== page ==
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    Although I picked neither are Christmas movies, I can’t really judge Gremlins since I’ve never seen it. I have seen Die Hard, several times. I don’t think a true Christmas movie is necessarily defined by having a happy hippy dippy feel good jive to it. But it should exude a Christmas spirit throughout. I just don’t think Die Hard has that. That being said, I think that if an individual or family considers it a Christmas movie and likes to watch it at Christmastime for that very reason, then it is a Christmas movie to them.

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    • December 9, 2016 at 5:47 pm
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      Have you all ever attended a corporate Christmas party? I’m honestly wondering if this is a foreign concept to many voters.

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      • December 9, 2016 at 6:05 pm
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        Are you referring to the fact that Die Hard features a Christmas Party? I don’t see how having such a Christmas party in it automatically makes the whole thing a Christmas movie. E.T. has a trick or treating scene. I don’t remember anyone ever saying its a Halloween movie.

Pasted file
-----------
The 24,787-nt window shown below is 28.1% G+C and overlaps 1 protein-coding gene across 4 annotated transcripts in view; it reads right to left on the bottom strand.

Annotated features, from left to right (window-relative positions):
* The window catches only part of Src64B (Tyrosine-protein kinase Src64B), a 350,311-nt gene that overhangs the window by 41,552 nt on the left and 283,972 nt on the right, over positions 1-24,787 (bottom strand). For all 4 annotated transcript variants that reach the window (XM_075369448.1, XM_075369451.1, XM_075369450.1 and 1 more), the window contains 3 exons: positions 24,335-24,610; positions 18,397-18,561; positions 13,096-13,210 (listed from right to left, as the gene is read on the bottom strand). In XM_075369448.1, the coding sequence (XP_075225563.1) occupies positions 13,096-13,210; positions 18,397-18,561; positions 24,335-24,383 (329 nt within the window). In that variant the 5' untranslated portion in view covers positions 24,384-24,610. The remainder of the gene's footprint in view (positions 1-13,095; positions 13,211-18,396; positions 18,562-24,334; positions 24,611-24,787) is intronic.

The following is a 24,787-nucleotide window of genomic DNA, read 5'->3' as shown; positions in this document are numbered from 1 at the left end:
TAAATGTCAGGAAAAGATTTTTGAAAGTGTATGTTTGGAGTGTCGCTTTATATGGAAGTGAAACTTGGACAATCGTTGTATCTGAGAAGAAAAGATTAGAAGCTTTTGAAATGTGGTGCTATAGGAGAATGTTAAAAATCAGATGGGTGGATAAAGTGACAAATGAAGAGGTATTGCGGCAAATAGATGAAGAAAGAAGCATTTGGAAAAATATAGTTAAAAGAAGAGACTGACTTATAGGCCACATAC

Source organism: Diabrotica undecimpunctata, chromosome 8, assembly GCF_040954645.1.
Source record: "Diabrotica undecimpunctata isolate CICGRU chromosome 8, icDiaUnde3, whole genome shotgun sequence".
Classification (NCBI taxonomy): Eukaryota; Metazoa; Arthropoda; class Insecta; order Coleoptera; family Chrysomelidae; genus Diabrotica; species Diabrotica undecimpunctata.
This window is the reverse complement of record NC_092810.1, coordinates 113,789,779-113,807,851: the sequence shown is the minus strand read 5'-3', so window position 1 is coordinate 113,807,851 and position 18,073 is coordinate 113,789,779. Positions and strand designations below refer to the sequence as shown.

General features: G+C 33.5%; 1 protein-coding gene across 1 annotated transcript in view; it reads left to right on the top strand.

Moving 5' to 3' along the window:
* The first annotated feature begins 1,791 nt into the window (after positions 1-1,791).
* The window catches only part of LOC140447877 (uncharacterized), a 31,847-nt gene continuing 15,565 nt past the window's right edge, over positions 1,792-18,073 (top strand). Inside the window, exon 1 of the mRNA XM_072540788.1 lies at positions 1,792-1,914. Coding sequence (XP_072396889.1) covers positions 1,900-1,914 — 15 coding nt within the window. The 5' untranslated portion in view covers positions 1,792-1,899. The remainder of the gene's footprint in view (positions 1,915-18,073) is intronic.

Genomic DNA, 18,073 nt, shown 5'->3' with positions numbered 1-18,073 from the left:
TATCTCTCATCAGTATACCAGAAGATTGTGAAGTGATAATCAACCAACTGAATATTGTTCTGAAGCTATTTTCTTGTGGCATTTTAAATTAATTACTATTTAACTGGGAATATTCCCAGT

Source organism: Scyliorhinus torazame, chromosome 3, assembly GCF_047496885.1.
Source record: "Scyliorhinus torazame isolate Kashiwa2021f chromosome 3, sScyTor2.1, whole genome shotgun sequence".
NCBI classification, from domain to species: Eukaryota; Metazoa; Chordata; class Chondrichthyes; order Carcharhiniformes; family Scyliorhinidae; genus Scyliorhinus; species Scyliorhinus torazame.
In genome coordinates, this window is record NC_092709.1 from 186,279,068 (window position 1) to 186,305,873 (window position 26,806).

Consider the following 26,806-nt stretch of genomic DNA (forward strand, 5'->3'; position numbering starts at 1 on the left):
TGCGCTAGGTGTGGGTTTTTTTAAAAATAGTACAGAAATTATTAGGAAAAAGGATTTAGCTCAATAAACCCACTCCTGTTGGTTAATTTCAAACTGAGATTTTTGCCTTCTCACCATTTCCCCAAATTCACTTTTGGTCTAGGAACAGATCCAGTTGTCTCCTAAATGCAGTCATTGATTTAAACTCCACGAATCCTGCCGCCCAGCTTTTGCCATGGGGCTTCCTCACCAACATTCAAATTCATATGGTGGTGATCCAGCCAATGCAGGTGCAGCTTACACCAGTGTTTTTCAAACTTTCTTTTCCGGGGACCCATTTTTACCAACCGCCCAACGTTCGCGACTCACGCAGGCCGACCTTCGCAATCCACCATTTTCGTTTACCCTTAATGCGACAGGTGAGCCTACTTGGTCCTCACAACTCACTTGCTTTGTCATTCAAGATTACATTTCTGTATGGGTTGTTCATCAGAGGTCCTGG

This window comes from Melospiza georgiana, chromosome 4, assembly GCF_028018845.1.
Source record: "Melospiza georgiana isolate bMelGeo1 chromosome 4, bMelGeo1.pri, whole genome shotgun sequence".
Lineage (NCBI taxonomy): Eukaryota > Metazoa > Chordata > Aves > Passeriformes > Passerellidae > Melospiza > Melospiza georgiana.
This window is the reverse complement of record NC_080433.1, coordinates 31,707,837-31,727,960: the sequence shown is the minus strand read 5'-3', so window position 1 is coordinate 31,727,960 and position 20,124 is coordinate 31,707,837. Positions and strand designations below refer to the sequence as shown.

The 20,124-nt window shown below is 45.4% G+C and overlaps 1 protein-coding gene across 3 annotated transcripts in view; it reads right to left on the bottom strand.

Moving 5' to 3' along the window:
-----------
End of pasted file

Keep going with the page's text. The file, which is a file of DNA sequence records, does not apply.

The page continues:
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        • December 9, 2016 at 6:21 pm
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          Ben: It’s not just having a Christmas Party scene. If the setting of ET was a Halloween Party or trick or treating and the story was built around that fact then yes it would indeed be a Halloween movie. (Sort of like “It’s the Great Pumpkin…”) Die Hard doesn’t just have a Christmas Party in it. It is the whole point of the story. It’s why John is coming to visit his estranged wife.

          As I said elsewhere: Die Hard isn’t just happening at Christmas. The entire setting is a company Christmas party. And all the adult stuff that supposedly happens at those kind of parties is included.

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      • December 9, 2016 at 6:17 pm
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        Have you ever compared terrorism to what we celebrate and enjoy at Christmas? I’m honestly wondering if this is a foreign concept to many voters.

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        • December 9, 2016 at 6:25 pm
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          Have you ever compared terrorism to what we celebrate and enjoy at Christmas? I’m honestly wondering if this is a foreign concept to many voters.